After a hard day, I zoned out with Channel 4’s Make Bradford British last night. It’s a simple premise: go to a town with deeply divided ethnic communities (in this case, Bradford, England), select one strident representative from each major group, and lock them up together in each other’s houses for a few days. Add cameras; hope for conflict.
It’s low-quality fare, edited to heighten the narratives and calculated to tweak viewer’s prejudices. Still, there were some interesting takeaways beneath it all.
Self-proclaimed liberal Maura was paired with middle-eastern traditionalist Mohammed. Within a day, the two had humiliated one another and Mohammed left the house, then the show. The flash point was Maura’s insistence that he should share the housework with his wife, to the point of putting Mohammed into an apron for encouragement. “Some behaviors are just unacceptable,” she shrugged.
Is that a liberal attitude?
I would have said that liberals are, by definition, more tolerant than conservatives. (Take the Dutch: famously liberal, actively tolerant.) But if women are being cast into limited roles, children kept out of school, daughters placed into arranged marriages, all based on religion and tradition, would I be tolerant?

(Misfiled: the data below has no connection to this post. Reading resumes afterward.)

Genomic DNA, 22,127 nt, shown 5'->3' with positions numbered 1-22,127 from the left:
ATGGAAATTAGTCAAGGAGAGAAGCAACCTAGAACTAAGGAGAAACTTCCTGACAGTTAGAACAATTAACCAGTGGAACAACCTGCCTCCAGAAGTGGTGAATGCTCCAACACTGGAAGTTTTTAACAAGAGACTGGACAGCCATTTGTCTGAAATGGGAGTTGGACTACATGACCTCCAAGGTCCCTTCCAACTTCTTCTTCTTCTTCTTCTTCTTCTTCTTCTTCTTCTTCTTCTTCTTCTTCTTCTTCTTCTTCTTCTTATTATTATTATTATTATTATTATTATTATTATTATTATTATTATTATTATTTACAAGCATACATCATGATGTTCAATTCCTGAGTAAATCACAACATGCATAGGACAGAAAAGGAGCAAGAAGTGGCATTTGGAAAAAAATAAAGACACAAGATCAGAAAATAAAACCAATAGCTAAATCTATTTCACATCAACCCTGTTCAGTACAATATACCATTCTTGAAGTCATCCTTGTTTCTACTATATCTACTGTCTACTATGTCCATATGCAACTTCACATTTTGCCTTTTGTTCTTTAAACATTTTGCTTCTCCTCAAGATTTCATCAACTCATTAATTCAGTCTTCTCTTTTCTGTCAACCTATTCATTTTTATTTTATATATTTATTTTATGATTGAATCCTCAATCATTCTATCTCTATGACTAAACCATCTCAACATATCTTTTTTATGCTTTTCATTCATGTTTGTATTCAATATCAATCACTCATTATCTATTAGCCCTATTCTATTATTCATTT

No, I would feel strongly that there should be fairness and equality, opportunity and compassion. I might, indeed, be moved to intervene to achieve that.
The bright lines are still there, we are just differently intolerant? Disturbing thought.
Equally troubling was the show’s dogged insistence on everyone “Being British”. In some sense, isn’t that jut replacing one ethnic identity with another? Why not “becoming a community” or “understanding one another as people”? I tried juxtaposing the show’s themes onto neighborhoods in Chicago: would there (could there) have been the same emphasis on finding common ground as Americans?
I think that we interpret the melting pot in a different way, traditions blending and strengthening, rather than being subsumed to some dominant identity.
But, especially given the tenor of politics these days, I may be idealistic: tolerance doesn’t’ seem to work as easily in the US or the Netherlands as it once did.
Honestly, the next night I went to hear a folk singer instead.